32x 2-bit sample (64 bits)
    32x 4-bit sample (128 bits)

This directly codes all samples, with the 4-bit values encoding even samples, and the 2-bit values encoding odd samples.

The 4-bit samples are encoded between the block min/max values, and the 2-bit samples between the prior/next sample.

Sample interpolation (2 bit samples):
0=prior sample, 1=next sample, 2=average, 3=quadratic interpolated value.

Basic Format 2:
    4 bit: Block-Mode (2)
    currently unused (12 bits, zeroed)
    16 bit min sample (center)
    16 bit max sample (center)
    8 bit left-center min (truncated)
    8 bit left-center max
    32x 6-bit samples (192 bits)

This directly codes samples, with the 6-bit values encoding samples.
The 6-bit samples are encoded between the block min/max values.

This mode encodes even samples, with odd-samples being interpolated.
The last sample is extrapolated.

Stereo Format 3:
    4 bit: Block-Mode (3)
    currently unused (12 bits, zeroed)
    16 bit min sample (center)
    16 bit max sample (center)
    8 bit left-center min (truncated)
    8 bit left-center max
    32x 2-bit pan (64 bits)
    32x 4-bit sample (128 bits)

This directly codes samples, with the 4-bit values encoding even samples.
The 2-bit pan value encodes the relative pan of the sample.

The 4-bit samples are encoded between the block min/max values.

The 2-bit samples represent values as:
0=center pan (offset):
    The sample will be offset for left/right channels.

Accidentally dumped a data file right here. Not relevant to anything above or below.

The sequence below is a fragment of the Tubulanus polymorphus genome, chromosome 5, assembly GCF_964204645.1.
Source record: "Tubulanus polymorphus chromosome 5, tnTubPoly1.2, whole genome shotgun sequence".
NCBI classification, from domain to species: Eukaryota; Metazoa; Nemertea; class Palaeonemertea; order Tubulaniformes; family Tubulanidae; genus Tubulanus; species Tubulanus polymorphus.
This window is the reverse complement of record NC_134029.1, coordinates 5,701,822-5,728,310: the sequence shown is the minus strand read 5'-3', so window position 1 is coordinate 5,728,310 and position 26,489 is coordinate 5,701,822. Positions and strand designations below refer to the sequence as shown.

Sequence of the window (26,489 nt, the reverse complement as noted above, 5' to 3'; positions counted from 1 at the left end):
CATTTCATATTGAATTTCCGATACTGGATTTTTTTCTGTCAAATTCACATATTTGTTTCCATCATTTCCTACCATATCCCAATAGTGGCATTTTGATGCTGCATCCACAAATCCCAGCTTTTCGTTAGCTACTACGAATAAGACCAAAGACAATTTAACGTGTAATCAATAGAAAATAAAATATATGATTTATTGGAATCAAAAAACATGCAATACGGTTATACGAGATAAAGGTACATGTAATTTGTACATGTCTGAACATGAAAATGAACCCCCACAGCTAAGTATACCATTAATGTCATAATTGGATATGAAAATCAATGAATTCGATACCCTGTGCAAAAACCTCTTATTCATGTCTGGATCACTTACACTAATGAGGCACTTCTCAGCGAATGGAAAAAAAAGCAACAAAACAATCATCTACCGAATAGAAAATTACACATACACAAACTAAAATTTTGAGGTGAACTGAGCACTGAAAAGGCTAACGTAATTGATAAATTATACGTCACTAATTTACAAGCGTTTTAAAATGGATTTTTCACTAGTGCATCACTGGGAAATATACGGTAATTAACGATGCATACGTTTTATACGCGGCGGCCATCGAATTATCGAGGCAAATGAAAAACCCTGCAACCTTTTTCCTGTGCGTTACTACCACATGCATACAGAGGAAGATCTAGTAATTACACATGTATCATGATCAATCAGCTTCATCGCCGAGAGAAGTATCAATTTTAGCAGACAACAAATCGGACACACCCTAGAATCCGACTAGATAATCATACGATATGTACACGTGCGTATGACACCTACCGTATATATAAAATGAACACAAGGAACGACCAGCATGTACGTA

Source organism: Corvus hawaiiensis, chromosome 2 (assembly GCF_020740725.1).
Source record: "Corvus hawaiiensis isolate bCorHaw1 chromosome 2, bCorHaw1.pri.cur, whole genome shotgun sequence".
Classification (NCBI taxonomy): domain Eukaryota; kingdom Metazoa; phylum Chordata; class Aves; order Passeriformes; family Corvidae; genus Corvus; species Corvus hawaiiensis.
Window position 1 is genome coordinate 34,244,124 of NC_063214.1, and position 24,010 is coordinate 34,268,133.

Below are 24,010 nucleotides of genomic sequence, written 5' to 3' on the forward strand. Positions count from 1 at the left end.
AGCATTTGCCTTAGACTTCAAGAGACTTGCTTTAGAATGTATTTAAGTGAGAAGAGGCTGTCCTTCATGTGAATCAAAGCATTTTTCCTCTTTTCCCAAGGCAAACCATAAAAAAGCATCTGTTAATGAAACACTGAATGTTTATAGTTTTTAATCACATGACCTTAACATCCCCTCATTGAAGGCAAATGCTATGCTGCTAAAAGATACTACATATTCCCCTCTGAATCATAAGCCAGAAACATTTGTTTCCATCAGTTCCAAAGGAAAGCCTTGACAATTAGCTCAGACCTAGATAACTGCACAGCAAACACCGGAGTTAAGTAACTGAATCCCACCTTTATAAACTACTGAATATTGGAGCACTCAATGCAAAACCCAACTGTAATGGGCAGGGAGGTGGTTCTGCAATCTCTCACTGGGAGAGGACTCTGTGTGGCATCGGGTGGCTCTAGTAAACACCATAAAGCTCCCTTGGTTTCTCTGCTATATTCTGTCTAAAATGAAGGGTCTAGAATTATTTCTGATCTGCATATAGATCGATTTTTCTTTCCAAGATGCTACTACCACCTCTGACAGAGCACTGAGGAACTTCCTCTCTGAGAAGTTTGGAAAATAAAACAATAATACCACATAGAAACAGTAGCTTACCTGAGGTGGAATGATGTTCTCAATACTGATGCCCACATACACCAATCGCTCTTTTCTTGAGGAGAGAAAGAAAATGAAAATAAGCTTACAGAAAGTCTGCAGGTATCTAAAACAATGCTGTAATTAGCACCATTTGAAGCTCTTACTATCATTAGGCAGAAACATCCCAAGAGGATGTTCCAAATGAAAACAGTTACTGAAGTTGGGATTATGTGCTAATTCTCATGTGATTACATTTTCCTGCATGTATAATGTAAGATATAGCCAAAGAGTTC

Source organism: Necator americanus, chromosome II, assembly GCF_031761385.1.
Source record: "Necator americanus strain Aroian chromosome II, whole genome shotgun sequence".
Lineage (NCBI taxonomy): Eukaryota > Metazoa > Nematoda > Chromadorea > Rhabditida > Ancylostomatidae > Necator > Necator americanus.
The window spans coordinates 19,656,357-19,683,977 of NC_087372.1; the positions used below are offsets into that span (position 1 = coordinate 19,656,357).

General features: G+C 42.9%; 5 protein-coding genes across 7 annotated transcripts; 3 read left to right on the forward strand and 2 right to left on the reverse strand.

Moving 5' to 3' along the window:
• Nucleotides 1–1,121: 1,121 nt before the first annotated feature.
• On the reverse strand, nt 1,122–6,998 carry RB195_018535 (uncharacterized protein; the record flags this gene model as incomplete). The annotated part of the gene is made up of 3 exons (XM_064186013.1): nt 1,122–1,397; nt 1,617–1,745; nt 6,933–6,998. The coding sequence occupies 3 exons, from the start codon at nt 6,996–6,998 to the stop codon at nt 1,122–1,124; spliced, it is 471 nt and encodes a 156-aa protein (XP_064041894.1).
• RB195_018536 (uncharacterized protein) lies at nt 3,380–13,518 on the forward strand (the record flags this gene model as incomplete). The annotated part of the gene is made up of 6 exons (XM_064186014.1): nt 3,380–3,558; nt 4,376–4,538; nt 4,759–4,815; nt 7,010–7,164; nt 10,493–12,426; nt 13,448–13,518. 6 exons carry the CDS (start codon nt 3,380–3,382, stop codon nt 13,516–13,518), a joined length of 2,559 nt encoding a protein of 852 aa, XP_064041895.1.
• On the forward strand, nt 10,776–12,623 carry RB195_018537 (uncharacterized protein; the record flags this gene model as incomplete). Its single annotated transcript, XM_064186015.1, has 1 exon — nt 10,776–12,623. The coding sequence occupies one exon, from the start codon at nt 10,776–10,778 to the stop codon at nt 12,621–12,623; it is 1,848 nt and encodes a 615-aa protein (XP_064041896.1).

1=center-pan (duplicate):
    The sample will be the same (center) value for both channels.
2=left-pan:
    The sample will be panned towards the left.
3=right pan:
    The sample will be panned towards the right.

This mode encodes even samples, with odd-samples being interpolated.

Basic Format 4:
    4 bit: Block-Mode (4)
    currently unused (12 bits, zeroed)
    16 bit min sample (center)
    16 bit max sample (center)
    8 bit left-center min (truncated)
    8 bit left-center max
    8x 4-bit min (32 bits)
    8x 4-bit max (32 bits)
    64x 2-bit sample (128 bits)

The 4-bit values interpolate between the full min/max for the block.
The 2-bit samples interpolate between the min and max values for each sub-block (0=min, 1=1/3, 2=2/3, 3=max).

 */

 

note that some things which seem like they would do better, actually do worse.
for example, 16x 12 bit samples with interpolated intermediate values: actually did poorly (the increase in sample precision did not offset for the reduction in the number of representable samples).

likewise, in early tests storing all samples directly as 3-bit interpolated values, didn't really do well (vs the use of 4-bit min-max values over groups with 1 or 2 bits per sample selecting each value).

likewise, block-mode 4 did pretty well, as it partly seems to overlap with the ranges of 0 and 1/2. however, none does clearly better for the various songs tested, as different songs seem to give different breakdowns of relative filter choices.

granted, a simpler filter would probably need to choose an option which does generally does fairly well, which at the moment is split mostly between 1, 2, and 4.

0 seems biased mostly for "noisy" sounds, and 3 is only really used much when there is a more significant left/right divergence.